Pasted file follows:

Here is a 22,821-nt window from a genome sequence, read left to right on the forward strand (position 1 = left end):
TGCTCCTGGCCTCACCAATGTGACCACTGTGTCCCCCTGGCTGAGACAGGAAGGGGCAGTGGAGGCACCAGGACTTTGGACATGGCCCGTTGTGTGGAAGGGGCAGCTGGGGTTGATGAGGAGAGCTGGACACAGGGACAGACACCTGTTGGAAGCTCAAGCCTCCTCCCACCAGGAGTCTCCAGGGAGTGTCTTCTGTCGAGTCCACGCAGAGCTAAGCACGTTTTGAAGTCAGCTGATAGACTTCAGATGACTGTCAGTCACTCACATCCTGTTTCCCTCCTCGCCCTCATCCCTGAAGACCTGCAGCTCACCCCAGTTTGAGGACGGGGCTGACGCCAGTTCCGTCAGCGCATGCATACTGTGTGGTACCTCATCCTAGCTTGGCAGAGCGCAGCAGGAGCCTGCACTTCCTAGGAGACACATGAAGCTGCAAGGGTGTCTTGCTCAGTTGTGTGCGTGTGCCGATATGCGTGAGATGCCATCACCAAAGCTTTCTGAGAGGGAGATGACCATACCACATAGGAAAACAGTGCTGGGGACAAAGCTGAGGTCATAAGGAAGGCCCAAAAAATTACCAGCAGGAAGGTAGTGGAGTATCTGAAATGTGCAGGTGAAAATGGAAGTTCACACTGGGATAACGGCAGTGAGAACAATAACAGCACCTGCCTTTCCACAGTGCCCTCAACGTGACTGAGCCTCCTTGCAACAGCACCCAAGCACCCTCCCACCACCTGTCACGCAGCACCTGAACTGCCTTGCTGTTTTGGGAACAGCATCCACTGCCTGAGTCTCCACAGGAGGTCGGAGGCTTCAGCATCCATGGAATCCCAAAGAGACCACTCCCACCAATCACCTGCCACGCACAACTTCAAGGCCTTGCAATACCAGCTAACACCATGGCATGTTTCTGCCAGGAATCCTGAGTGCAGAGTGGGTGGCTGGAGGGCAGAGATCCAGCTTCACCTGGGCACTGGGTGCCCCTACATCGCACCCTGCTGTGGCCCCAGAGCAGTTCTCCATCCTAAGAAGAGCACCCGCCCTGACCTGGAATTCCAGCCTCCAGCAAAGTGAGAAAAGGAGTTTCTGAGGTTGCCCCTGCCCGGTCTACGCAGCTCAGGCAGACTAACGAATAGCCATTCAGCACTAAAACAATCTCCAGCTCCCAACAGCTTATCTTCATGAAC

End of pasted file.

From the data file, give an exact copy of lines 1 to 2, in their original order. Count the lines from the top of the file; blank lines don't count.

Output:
Here is a 22,821-nt window from a genome sequence, read left to right on the forward strand (position 1 = left end):
TGCTCCTGGCCTCACCAATGTGACCACTGTGTCCCCCTGGCTGAGACAGGAAGGGGCAGTGGAGGCACCAGGACTTTGGACATGGCCCGTTGTGTGGAAGGGGCAGCTGGGGTTGATGAGGAGAGCTGGACACAGGGACAGACACCTGTTGGAAGCTCAAGCCTCCTCCCACCAGGAGTCTCCAGGGAGTGTCTTCTGTCGAGTCCACGCAGAGCTAAGCACGTTTTGAAGTCAGCTGATAGACTTCAGATGACTGTCAGTCACTCACATCCTGTTTCCCTCCTCGCCCTCATCCCTGAAGACCTGCAGCTCACCCCAGTTTGAGGACGGGGCTGACGCCAGTTCCGTCAGCGCATGCATACTGTGTGGTACCTCATCCTAGCTTGGCAGAGCGCAGCAGGAGCCTGCACTTCCTAGGAGACACATGAAGCTGCAAGGGTGTCTTGCTCAGTTGTGTGCGTGTGCCGATATGCGTGAGATGCCATCACCAAAGCTTTCTGAGAGGGAGATGACCATACCACATAGGAAAACAGTGCTGGGGACAAAGCTGAGGTCATAAGGAAGGCCCAAAAAATTACCAGCAGGAAGGTAGTGGAGTATCTGAAATGTGCAGGTGAAAATGGAAGTTCACACTGGGATAACGGCAGTGAGAACAATAACAGCACCTGCCTTTCCACAGTGCCCTCAACGTGACTGAGCCTCCTTGCAACAGCACCCAAGCACCCTCCCACCACCTGTCACGCAGCACCTGAACTGCCTTGCTGTTTTGGGAACAGCATCCACTGCCTGAGTCTCCACAGGAGGTCGGAGGCTTCAGCATCCATGGAATCCCAAAGAGACCACTCCCACCAATCACCTGCCACGCACAACTTCAAGGCCTTGCAATACCAGCTAACACCATGGCATGTTTCTGCCAGGAATCCTGAGTGCAGAGTGGGTGGCTGGAGGGCAGAGATCCAGCTTCACCTGGGCACTGGGTGCCCCTACATCGCACCCTGCTGTGGCCCCAGAGCAGTTCTCCATCCTAAGAAGAGCACCCGCCCTGACCTGGAATTCCAGCCTCCAGCAAAGTGAGAAAAGGAGTTTCTGAGGTTGCCCCTGCCCGGTCTACGCAGCTCAGGCAGACTAACGAATAGCCATTCAGCACTAAAACAATCTCCAGCTCCCAACAGCTTATCTTCATGAAC